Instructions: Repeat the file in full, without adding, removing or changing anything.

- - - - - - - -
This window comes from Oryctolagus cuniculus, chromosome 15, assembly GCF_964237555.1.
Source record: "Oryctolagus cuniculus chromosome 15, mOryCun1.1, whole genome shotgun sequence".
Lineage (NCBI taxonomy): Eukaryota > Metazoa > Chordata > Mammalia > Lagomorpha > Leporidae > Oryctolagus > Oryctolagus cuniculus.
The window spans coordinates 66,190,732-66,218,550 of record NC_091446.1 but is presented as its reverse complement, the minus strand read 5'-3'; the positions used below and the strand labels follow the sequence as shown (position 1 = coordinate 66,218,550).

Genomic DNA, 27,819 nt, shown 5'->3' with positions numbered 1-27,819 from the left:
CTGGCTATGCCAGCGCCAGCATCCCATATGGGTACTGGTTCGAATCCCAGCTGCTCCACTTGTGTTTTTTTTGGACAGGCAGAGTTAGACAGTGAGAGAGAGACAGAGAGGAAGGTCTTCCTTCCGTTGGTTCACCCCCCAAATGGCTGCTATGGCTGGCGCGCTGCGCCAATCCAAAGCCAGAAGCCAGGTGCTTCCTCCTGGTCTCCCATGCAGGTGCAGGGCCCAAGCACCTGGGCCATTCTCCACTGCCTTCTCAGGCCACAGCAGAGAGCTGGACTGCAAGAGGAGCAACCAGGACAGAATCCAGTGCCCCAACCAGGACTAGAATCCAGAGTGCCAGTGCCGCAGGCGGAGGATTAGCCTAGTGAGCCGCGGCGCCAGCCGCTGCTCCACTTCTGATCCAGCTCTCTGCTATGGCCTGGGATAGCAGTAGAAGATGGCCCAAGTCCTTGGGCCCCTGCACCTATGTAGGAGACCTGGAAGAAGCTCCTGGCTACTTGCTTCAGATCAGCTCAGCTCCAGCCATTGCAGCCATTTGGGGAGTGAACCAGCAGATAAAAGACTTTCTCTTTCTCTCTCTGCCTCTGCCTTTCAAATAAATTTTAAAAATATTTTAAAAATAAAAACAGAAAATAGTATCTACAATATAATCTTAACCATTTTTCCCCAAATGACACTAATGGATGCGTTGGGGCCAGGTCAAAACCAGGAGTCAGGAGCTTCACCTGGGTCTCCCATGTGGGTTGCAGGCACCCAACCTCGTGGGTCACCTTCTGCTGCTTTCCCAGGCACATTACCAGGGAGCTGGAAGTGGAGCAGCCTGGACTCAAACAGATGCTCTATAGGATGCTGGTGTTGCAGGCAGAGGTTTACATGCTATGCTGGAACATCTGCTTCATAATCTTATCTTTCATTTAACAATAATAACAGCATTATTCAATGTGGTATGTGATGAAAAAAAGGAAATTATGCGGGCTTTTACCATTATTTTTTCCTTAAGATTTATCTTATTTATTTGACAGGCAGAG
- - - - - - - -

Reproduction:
This window comes from Oryctolagus cuniculus, chromosome 15, assembly GCF_964237555.1.
Source record: "Oryctolagus cuniculus chromosome 15, mOryCun1.1, whole genome shotgun sequence".
Lineage (NCBI taxonomy): Eukaryota > Metazoa > Chordata > Mammalia > Lagomorpha > Leporidae > Oryctolagus > Oryctolagus cuniculus.
The window spans coordinates 66,190,732-66,218,550 of record NC_091446.1 but is presented as its reverse complement, the minus strand read 5'-3'; the positions used below and the strand labels follow the sequence as shown (position 1 = coordinate 66,218,550).

Genomic DNA, 27,819 nt, shown 5'->3' with positions numbered 1-27,819 from the left:
CTGGCTATGCCAGCGCCAGCATCCCATATGGGTACTGGTTCGAATCCCAGCTGCTCCACTTGTGTTTTTTTTGGACAGGCAGAGTTAGACAGTGAGAGAGAGACAGAGAGGAAGGTCTTCCTTCCGTTGGTTCACCCCCCAAATGGCTGCTATGGCTGGCGCGCTGCGCCAATCCAAAGCCAGAAGCCAGGTGCTTCCTCCTGGTCTCCCATGCAGGTGCAGGGCCCAAGCACCTGGGCCATTCTCCACTGCCTTCTCAGGCCACAGCAGAGAGCTGGACTGCAAGAGGAGCAACCAGGACAGAATCCAGTGCCCCAACCAGGACTAGAATCCAGAGTGCCAGTGCCGCAGGCGGAGGATTAGCCTAGTGAGCCGCGGCGCCAGCCGCTGCTCCACTTCTGATCCAGCTCTCTGCTATGGCCTGGGATAGCAGTAGAAGATGGCCCAAGTCCTTGGGCCCCTGCACCTATGTAGGAGACCTGGAAGAAGCTCCTGGCTACTTGCTTCAGATCAGCTCAGCTCCAGCCATTGCAGCCATTTGGGGAGTGAACCAGCAGATAAAAGACTTTCTCTTTCTCTCTCTGCCTCTGCCTTTCAAATAAATTTTAAAAATATTTTAAAAATAAAAACAGAAAATAGTATCTACAATATAATCTTAACCATTTTTCCCCAAATGACACTAATGGATGCGTTGGGGCCAGGTCAAAACCAGGAGTCAGGAGCTTCACCTGGGTCTCCCATGTGGGTTGCAGGCACCCAACCTCGTGGGTCACCTTCTGCTGCTTTCCCAGGCACATTACCAGGGAGCTGGAAGTGGAGCAGCCTGGACTCAAACAGATGCTCTATAGGATGCTGGTGTTGCAGGCAGAGGTTTACATGCTATGCTGGAACATCTGCTTCATAATCTTATCTTTCATTTAACAATAATAACAGCATTATTCAATGTGGTATGTGATGAAAAAAAGGAAATTATGCGGGCTTTTACCATTATTTTTTCCTTAAGATTTATCTTATTTATTTGACAGGCAGAG